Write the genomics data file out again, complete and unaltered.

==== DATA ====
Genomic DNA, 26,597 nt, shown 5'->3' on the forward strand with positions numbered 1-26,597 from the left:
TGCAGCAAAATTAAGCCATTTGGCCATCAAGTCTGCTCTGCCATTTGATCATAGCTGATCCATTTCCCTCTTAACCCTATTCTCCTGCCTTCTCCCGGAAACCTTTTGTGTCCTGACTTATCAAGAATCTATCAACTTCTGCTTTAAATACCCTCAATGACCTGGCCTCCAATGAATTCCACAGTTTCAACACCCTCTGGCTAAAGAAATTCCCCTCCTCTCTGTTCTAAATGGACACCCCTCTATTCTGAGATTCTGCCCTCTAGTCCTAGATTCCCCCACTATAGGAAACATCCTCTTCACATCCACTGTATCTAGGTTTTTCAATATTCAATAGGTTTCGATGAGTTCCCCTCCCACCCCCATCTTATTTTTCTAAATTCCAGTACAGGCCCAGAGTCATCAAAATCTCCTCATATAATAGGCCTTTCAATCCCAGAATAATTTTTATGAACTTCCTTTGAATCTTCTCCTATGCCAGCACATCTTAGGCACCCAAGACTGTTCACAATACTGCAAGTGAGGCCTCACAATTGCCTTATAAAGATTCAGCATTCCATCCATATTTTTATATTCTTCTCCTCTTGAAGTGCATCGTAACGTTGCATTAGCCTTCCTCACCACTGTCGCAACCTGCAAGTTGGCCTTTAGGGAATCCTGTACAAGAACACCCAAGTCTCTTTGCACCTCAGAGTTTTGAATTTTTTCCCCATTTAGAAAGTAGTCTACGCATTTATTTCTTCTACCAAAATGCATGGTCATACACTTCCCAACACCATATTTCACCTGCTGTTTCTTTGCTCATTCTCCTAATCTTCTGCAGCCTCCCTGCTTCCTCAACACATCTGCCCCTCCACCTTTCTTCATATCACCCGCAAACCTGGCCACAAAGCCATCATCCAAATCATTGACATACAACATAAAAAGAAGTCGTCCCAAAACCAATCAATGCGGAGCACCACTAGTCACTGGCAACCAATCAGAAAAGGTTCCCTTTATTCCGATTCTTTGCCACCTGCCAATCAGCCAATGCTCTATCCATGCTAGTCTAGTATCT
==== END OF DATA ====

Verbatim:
Genomic DNA, 26,597 nt, shown 5'->3' on the forward strand with positions numbered 1-26,597 from the left:
TGCAGCAAAATTAAGCCATTTGGCCATCAAGTCTGCTCTGCCATTTGATCATAGCTGATCCATTTCCCTCTTAACCCTATTCTCCTGCCTTCTCCCGGAAACCTTTTGTGTCCTGACTTATCAAGAATCTATCAACTTCTGCTTTAAATACCCTCAATGACCTGGCCTCCAATGAATTCCACAGTTTCAACACCCTCTGGCTAAAGAAATTCCCCTCCTCTCTGTTCTAAATGGACACCCCTCTATTCTGAGATTCTGCCCTCTAGTCCTAGATTCCCCCACTATAGGAAACATCCTCTTCACATCCACTGTATCTAGGTTTTTCAATATTCAATAGGTTTCGATGAGTTCCCCTCCCACCCCCATCTTATTTTTCTAAATTCCAGTACAGGCCCAGAGTCATCAAAATCTCCTCATATAATAGGCCTTTCAATCCCAGAATAATTTTTATGAACTTCCTTTGAATCTTCTCCTATGCCAGCACATCTTAGGCACCCAAGACTGTTCACAATACTGCAAGTGAGGCCTCACAATTGCCTTATAAAGATTCAGCATTCCATCCATATTTTTATATTCTTCTCCTCTTGAAGTGCATCGTAACGTTGCATTAGCCTTCCTCACCACTGTCGCAACCTGCAAGTTGGCCTTTAGGGAATCCTGTACAAGAACACCCAAGTCTCTTTGCACCTCAGAGTTTTGAATTTTTTCCCCATTTAGAAAGTAGTCTACGCATTTATTTCTTCTACCAAAATGCATGGTCATACACTTCCCAACACCATATTTCACCTGCTGTTTCTTTGCTCATTCTCCTAATCTTCTGCAGCCTCCCTGCTTCCTCAACACATCTGCCCCTCCACCTTTCTTCATATCACCCGCAAACCTGGCCACAAAGCCATCATCCAAATCATTGACATACAACATAAAAAGAAGTCGTCCCAAAACCAATCAATGCGGAGCACCACTAGTCACTGGCAACCAATCAGAAAAGGTTCCCTTTATTCCGATTCTTTGCCACCTGCCAATCAGCCAATGCTCTATCCATGCTAGTCTAGTATCT